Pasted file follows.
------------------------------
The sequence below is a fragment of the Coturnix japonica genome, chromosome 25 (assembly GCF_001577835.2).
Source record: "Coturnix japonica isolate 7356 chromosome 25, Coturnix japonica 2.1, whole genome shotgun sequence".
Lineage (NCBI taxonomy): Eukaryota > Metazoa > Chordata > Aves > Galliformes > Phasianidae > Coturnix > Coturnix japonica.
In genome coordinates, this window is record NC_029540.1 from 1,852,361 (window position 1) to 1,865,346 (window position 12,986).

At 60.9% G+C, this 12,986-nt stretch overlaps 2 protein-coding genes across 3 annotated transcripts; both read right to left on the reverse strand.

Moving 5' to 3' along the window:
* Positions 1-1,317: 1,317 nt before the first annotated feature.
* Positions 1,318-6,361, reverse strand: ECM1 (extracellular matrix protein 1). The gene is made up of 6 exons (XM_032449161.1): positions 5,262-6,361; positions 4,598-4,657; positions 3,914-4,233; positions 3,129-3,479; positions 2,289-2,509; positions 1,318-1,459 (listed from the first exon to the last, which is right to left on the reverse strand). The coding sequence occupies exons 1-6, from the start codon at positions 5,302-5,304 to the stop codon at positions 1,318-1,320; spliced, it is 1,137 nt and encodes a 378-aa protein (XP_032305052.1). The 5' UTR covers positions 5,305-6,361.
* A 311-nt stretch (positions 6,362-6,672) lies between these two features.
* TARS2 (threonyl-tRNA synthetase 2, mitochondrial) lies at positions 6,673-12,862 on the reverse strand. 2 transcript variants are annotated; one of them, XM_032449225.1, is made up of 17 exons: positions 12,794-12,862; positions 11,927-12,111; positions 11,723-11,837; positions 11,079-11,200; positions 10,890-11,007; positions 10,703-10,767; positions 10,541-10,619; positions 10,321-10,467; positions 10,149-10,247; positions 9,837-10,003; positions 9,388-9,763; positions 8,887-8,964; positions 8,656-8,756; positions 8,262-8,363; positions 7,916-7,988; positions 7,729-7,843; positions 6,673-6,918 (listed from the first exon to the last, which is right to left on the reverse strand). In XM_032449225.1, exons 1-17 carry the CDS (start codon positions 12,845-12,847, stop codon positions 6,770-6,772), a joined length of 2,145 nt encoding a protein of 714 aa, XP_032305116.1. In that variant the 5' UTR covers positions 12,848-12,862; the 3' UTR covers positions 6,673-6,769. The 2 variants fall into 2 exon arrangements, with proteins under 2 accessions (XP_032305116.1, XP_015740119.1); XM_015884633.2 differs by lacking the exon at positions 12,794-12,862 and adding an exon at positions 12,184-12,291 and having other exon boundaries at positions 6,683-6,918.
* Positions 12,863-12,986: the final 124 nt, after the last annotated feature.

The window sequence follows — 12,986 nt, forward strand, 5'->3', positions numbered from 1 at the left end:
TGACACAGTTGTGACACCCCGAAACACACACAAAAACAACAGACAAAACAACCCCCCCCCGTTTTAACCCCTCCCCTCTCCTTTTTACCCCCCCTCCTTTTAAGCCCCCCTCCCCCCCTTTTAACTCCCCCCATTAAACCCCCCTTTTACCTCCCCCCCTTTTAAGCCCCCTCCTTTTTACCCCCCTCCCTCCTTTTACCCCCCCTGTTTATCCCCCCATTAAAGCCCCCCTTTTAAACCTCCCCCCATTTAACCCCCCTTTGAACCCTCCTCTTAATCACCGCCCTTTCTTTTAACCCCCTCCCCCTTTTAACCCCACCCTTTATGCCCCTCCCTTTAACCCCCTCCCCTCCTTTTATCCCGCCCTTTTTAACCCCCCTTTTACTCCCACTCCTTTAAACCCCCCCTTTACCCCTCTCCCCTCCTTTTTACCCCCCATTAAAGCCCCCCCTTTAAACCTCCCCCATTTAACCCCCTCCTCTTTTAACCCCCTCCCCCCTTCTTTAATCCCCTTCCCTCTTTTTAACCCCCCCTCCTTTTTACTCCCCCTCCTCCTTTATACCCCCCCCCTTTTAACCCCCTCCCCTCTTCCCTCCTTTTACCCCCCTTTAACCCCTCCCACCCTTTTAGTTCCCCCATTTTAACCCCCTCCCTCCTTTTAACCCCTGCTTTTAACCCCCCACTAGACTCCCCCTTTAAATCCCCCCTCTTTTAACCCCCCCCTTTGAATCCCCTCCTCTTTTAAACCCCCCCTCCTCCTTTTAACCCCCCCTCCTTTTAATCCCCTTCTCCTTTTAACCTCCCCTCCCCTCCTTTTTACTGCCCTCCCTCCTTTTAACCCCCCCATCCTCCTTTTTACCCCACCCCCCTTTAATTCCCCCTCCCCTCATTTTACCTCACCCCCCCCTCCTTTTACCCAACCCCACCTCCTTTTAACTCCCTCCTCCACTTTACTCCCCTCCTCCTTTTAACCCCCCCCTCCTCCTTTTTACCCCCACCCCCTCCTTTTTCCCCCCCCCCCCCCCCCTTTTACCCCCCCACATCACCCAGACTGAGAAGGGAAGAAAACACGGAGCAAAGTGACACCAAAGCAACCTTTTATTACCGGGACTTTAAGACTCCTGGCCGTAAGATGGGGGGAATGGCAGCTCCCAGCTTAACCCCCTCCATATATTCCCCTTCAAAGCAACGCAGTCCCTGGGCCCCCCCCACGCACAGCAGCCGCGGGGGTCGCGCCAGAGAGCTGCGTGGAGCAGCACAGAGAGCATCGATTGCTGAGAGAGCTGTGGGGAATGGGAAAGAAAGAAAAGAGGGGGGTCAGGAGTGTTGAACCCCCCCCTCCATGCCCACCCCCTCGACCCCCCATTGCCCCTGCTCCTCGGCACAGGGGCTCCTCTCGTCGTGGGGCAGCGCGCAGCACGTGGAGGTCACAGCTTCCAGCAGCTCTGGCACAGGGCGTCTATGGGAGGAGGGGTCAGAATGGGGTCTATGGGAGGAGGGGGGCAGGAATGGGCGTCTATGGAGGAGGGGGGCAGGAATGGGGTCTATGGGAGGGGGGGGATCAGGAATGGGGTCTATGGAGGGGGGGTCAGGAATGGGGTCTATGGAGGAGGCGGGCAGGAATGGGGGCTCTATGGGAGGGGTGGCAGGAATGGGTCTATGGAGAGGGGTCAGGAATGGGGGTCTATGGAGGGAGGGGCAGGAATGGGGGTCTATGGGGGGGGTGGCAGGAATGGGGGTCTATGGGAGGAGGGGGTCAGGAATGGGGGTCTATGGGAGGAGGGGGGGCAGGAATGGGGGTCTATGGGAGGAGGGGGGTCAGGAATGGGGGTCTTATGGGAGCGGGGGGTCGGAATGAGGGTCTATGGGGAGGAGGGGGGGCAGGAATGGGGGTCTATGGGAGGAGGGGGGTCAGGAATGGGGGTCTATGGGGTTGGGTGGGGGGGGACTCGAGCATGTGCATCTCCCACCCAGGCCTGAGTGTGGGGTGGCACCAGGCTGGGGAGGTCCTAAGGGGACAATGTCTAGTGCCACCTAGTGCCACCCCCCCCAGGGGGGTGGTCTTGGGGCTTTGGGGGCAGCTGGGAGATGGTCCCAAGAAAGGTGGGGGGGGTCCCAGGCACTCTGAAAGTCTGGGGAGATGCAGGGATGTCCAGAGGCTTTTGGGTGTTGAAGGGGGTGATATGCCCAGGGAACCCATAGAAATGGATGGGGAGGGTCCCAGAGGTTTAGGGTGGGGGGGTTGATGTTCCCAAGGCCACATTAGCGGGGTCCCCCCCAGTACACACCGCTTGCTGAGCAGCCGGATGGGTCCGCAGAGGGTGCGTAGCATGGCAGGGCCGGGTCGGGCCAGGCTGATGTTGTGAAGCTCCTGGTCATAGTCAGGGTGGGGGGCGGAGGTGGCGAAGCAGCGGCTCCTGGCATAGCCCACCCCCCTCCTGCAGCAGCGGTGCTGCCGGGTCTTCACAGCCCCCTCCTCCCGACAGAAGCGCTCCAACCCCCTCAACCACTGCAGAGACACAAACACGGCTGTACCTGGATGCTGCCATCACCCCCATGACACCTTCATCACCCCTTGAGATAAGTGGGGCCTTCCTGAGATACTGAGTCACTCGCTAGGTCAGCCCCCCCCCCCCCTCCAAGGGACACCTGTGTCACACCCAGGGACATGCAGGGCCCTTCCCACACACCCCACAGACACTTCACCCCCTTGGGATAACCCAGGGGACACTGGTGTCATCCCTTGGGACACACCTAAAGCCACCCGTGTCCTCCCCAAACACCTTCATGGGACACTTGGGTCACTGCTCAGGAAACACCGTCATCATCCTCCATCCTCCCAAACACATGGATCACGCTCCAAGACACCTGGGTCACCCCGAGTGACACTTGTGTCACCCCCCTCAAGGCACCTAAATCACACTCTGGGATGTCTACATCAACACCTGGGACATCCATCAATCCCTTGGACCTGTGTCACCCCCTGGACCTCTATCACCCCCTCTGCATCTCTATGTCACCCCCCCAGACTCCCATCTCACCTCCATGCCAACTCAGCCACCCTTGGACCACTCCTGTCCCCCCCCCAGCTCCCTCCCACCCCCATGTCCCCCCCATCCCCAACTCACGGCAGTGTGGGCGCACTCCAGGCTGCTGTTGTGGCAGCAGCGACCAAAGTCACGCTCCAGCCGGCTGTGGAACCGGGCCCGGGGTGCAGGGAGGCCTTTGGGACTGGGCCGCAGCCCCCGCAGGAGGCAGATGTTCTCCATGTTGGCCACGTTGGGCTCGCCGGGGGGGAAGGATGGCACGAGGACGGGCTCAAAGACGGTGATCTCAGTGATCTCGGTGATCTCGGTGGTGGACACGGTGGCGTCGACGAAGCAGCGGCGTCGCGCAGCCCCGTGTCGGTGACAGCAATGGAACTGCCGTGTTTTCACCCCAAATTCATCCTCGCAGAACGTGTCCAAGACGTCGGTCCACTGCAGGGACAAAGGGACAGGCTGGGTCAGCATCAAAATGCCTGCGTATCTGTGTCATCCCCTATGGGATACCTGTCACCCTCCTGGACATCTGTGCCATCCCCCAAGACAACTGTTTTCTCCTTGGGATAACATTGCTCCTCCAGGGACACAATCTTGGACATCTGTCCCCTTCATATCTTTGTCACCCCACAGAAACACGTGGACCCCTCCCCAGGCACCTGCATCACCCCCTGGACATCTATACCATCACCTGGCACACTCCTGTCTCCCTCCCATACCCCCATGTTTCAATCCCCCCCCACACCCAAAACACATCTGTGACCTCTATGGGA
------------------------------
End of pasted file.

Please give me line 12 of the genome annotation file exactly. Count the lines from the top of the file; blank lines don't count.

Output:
The window sequence follows — 12,986 nt, forward strand, 5'->3', positions numbered from 1 at the left end: